By definition, data can only tell us what has happened or is happening right now. It can’t predict the future and it’s not great at predicting large shifts in trends.
For example, think about BlackBerry. “If we were in 2007–2008 and were looking at the data in terms of consumer trends regarding mobile phones, we would have concluded that BlackBerry devices and physical keyboards were the future of mobile,” Andrei says.
Spoiler alert: they weren’t. Innovative touchscreen devices quickly took over. The large blind spot in data is what consumers actually wanted—which data alone wouldn’t have predicted. This kind of innovation can only come from going beyond the data and understanding your customers so deeply that you know what they want before they do.
6 ways to use data for more impactful, customer-centric decision-making
So how can teams take a data-informed approach? Here are six powerful ways to maximize your data’s impact.
1. Invest in data infrastructure and empower everyone to use it
One of the biggest challenges of a data-informed approach is data quality and availability —that is, ensuring your data is accurate, up to date, and accessible.
Investing in the necessary tools and processes to effectively collect, store, and analyze data pays dividends. Having this infrastructure in place means you can rely on your data and use it confidently.
But this isn’t just about using the right technology: you also need to democratize access to your data and promote data literacy throughout your company. To do this, you should
Give everyone access to data so they can easily find relevant insights
Provide training or resources to help people interpret it
Encourage people to use self-serve analyses to answer their questions themselves using data
💡 Pro tip: give every team access to crucial user behavior data and bring insights into their daily workflow using integrations.
Use Hotjar to send high-value data—like recordings from your target audience or feedback responses from frustrated users—to a dedicated channel in your team’s central workspace (like Slack or Microsoft Teams), so it’s even easier for everyone to make data-informed decisions.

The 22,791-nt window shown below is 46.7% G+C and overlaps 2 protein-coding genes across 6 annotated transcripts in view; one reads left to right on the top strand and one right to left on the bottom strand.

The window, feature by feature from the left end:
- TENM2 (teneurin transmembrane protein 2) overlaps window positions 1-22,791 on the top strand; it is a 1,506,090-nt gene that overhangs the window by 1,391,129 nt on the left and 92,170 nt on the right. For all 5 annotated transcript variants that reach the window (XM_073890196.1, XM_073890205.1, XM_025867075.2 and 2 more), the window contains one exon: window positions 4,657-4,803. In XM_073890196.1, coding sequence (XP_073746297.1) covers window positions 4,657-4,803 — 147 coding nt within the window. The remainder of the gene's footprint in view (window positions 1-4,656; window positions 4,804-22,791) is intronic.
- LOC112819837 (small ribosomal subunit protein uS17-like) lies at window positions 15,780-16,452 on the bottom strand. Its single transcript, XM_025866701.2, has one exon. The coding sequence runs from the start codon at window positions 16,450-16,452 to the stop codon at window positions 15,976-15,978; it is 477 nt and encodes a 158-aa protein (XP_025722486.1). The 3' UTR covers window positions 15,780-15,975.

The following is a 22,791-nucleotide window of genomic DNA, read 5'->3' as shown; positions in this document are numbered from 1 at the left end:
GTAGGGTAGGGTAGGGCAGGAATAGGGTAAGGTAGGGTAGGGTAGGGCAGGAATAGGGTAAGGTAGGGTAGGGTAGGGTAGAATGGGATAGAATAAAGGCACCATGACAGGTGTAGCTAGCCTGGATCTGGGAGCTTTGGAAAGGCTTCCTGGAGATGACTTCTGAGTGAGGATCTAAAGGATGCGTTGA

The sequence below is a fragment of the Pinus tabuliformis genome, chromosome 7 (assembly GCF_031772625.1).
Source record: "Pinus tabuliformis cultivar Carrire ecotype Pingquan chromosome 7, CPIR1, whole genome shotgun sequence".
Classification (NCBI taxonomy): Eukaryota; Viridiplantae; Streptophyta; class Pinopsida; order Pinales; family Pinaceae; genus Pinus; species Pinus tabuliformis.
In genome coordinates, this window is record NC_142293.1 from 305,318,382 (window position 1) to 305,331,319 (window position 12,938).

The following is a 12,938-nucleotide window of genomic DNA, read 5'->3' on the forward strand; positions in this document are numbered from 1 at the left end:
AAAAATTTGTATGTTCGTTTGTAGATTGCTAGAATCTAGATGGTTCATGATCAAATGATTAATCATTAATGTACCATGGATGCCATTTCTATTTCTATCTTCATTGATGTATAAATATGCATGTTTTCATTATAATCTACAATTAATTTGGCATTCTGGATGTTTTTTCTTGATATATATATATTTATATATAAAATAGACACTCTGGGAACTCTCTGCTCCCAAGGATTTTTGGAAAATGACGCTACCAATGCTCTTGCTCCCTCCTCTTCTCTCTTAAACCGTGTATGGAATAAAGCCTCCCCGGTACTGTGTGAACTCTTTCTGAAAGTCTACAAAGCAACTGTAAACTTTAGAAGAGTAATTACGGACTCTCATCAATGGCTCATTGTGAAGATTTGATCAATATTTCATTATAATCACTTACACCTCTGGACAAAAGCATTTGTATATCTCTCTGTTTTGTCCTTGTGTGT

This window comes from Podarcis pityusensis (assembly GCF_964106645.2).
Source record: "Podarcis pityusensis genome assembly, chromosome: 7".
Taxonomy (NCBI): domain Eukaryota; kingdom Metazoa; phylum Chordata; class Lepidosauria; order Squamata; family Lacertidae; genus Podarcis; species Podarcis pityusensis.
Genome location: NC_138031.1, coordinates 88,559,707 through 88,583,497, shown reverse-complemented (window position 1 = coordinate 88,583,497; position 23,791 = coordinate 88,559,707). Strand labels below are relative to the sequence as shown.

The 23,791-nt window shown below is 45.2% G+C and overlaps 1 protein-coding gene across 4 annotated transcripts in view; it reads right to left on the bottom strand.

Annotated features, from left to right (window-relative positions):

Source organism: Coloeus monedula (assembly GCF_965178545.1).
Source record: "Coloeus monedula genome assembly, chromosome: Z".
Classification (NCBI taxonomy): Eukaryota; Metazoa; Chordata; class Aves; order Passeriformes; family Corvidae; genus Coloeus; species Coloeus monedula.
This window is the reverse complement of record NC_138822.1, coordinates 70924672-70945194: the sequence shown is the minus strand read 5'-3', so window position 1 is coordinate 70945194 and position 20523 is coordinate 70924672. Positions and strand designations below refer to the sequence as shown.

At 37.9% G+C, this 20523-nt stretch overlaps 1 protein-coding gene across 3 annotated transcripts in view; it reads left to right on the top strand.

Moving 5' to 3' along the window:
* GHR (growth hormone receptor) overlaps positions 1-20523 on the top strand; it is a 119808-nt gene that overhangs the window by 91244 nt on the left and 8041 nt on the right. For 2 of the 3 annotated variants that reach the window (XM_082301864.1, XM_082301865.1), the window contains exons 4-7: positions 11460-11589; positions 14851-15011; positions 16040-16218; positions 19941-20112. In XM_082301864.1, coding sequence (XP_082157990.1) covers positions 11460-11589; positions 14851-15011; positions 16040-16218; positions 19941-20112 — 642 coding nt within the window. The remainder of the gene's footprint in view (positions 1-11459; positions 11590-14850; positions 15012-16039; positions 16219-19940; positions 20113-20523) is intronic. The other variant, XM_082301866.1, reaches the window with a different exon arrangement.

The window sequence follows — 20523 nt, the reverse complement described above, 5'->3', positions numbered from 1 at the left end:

Forward selected data to your team’s shared workspace to bring key insights into their everyday workflow
2. Combine data with context
“Striking the right balance between data-driven decisions and the expertise and intuition of employees is hard, but it’s where the magic happens and how the best product teams stay ahead,” says Andrei.
This doesn’t mean giving in to biases. But to remain innovative, teams need to be able to rely on data and follow their conviction. Encourage employees to consider data alongside their domain expertise and the broader context of the business, by asking questions like
Do product managers or team members have personal experiences they can share from a similar project?
What learnings from previous product launches should be taken into consideration?
What game-changing industry trends (like AI) do teams need to be aware of when building their roadmap?
How Hotjar used data-informed decision-making to reduce its number of core products
When deciding to go from seven core products to four, the Hotjar team considered a number of different inputs to ensure they had all the context they needed. Andrei shares the factors that led to their (data-informed) decision.
Usage data and customer value: we noticed that some features had a low adoption rate and usage level, signaling they didn’t provide our users with enough value
Strategic direction: we wanted to shift our focus from being a one-size-fits-all product to having a smaller set of features but investing more into building them out and making them truly valuable for our users
Team capacity: to execute on that new strategic direction, we needed to prioritize our team resources to avoid spreading ourselves too thin and diluting our focus
Competitor landscape: Hotjar doesn’t operate in a vacuum. We wanted to make sure our product offering remained competitive in light of a growing ecosystem of industry peers.
📖 Learn more about these changes here.
3. Use segmentation and personalization
Once you have your data, make the most of it. Use segmentation to understand your audience more effectively, then leverage these insights to create personalized experiences and marketing campaigns.
For example, a B2C ecommerce company could analyze customer purchase history to recommend products tailored to individual preferences.
Or a B2B software company that discovers buyers who use a certain feature are stickier (i.e. less likely to churn) could create more tailored onboarding journeys and help content to increase adoption.
By using your data in targeted, strategic ways, you uncover more opportunities to connect with your customers and build long-term relationships.
🔥 If you’re using Hotjar: use filters to get even more granular insights.
Filter recordings or feedback responses by specific user attributes such as role or geographic location to understand how different cohorts behave and feel.
Then combine Hotjar with your customer relationship management tool (like HubSpot) to trigger more personalized marketing flows based on this data—and boost conversions.